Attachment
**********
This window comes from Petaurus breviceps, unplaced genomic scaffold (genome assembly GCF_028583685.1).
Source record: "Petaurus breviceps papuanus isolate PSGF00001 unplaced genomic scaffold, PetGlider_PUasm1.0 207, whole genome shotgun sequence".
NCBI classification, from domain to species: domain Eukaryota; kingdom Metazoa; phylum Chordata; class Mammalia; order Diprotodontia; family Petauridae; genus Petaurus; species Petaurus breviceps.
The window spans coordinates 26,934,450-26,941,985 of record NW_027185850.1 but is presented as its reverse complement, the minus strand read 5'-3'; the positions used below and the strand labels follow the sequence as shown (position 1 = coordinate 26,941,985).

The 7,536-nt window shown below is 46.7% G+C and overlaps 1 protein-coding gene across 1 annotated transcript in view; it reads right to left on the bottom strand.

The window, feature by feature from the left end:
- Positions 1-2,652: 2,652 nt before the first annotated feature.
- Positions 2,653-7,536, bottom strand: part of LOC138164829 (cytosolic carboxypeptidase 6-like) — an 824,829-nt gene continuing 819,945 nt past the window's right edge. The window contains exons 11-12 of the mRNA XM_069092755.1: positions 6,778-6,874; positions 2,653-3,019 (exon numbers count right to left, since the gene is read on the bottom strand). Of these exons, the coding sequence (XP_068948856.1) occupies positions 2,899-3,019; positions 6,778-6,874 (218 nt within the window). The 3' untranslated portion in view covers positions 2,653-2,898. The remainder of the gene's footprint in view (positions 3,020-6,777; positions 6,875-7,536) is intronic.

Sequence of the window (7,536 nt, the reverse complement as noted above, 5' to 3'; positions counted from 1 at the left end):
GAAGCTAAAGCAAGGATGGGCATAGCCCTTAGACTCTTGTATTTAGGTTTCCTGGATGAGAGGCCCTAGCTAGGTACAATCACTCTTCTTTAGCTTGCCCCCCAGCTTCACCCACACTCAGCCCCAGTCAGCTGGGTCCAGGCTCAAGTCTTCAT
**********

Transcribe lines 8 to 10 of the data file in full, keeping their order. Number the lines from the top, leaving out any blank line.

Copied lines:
- Positions 2,653-7,536, bottom strand: part of LOC138164829 (cytosolic carboxypeptidase 6-like) — an 824,829-nt gene continuing 819,945 nt past the window's right edge. The window contains exons 11-12 of the mRNA XM_069092755.1: positions 6,778-6,874; positions 2,653-3,019 (exon numbers count right to left, since the gene is read on the bottom strand). Of these exons, the coding sequence (XP_068948856.1) occupies positions 2,899-3,019; positions 6,778-6,874 (218 nt within the window). The 3' untranslated portion in view covers positions 2,653-2,898. The remainder of the gene's footprint in view (positions 3,020-6,777; positions 6,875-7,536) is intronic.

Sequence of the window (7,536 nt, the reverse complement as noted above, 5' to 3'; positions counted from 1 at the left end):
GAAGCTAAAGCAAGGATGGGCATAGCCCTTAGACTCTTGTATTTAGGTTTCCTGGATGAGAGGCCCTAGCTAGGTACAATCACTCTTCTTTAGCTTGCCCCCCAGCTTCACCCACACTCAGCCCCAGTCAGCTGGGTCCAGGCTCAAGTCTTCAT